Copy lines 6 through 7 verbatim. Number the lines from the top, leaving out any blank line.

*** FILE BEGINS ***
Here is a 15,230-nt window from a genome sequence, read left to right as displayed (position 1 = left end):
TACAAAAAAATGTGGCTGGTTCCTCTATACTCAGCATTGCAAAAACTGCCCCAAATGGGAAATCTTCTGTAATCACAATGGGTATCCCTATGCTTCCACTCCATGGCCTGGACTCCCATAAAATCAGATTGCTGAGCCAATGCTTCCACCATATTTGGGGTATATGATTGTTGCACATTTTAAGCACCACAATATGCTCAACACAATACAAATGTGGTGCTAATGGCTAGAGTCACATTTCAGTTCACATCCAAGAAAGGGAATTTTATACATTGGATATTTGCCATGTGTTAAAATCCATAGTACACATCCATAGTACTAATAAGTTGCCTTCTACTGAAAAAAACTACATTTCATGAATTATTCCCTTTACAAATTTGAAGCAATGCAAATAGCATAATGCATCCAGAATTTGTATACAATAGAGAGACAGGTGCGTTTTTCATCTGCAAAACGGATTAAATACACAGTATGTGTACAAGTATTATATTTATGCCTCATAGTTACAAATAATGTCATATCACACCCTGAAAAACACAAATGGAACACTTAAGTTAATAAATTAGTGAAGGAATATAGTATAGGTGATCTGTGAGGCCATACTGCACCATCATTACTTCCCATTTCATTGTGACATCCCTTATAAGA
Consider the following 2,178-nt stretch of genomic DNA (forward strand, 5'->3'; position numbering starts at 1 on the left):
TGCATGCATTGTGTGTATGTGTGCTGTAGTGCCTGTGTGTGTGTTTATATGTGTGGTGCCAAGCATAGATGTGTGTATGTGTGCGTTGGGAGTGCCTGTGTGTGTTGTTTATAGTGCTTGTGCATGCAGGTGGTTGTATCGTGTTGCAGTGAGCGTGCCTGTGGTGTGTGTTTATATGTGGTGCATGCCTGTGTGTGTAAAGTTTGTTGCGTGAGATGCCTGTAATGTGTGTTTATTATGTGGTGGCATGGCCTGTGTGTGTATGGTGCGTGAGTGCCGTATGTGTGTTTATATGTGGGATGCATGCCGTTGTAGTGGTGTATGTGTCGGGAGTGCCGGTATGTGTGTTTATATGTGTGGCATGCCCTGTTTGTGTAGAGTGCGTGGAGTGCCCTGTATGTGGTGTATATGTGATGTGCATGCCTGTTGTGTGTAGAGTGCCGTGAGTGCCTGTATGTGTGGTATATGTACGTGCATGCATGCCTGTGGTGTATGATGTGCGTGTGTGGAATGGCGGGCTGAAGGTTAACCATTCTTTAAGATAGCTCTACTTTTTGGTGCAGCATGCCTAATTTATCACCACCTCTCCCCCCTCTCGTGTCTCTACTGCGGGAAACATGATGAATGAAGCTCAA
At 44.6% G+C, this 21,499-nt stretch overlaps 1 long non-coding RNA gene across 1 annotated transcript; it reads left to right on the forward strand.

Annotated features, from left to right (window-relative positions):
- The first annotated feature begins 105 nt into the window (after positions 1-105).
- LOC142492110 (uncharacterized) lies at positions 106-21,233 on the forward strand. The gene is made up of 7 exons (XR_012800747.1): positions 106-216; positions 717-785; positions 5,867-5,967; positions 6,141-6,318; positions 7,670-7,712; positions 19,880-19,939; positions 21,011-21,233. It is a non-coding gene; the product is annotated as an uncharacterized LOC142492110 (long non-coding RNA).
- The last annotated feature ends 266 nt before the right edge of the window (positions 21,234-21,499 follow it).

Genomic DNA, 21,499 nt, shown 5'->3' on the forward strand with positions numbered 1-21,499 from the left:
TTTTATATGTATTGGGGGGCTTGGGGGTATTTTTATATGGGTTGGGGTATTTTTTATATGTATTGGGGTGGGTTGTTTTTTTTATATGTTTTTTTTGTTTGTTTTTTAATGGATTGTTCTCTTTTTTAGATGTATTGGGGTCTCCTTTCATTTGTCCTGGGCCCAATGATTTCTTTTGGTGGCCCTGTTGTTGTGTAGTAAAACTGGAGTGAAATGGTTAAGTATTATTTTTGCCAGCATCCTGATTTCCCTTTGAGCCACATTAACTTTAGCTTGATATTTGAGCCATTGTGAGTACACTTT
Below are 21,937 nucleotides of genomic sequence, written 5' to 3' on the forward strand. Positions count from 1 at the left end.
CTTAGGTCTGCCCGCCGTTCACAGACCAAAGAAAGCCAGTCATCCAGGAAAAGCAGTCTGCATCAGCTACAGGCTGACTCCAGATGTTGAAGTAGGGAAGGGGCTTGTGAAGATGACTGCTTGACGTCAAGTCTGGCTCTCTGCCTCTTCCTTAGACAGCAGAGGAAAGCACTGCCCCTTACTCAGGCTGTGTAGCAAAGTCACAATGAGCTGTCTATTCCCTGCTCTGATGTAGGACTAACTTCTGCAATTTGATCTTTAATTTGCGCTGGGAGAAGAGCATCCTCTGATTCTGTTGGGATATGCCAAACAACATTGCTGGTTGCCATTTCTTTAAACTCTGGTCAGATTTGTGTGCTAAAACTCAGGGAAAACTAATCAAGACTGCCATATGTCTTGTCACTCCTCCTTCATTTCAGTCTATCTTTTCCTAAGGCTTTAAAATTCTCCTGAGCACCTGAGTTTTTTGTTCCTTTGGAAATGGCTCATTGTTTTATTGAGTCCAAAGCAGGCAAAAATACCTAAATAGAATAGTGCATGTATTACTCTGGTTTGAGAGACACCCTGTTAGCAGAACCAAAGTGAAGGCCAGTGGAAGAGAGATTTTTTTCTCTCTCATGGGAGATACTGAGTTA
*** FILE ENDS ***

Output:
Annotated features, from left to right (window-relative positions):
- The first annotated feature begins 105 nt into the window (after positions 1-105).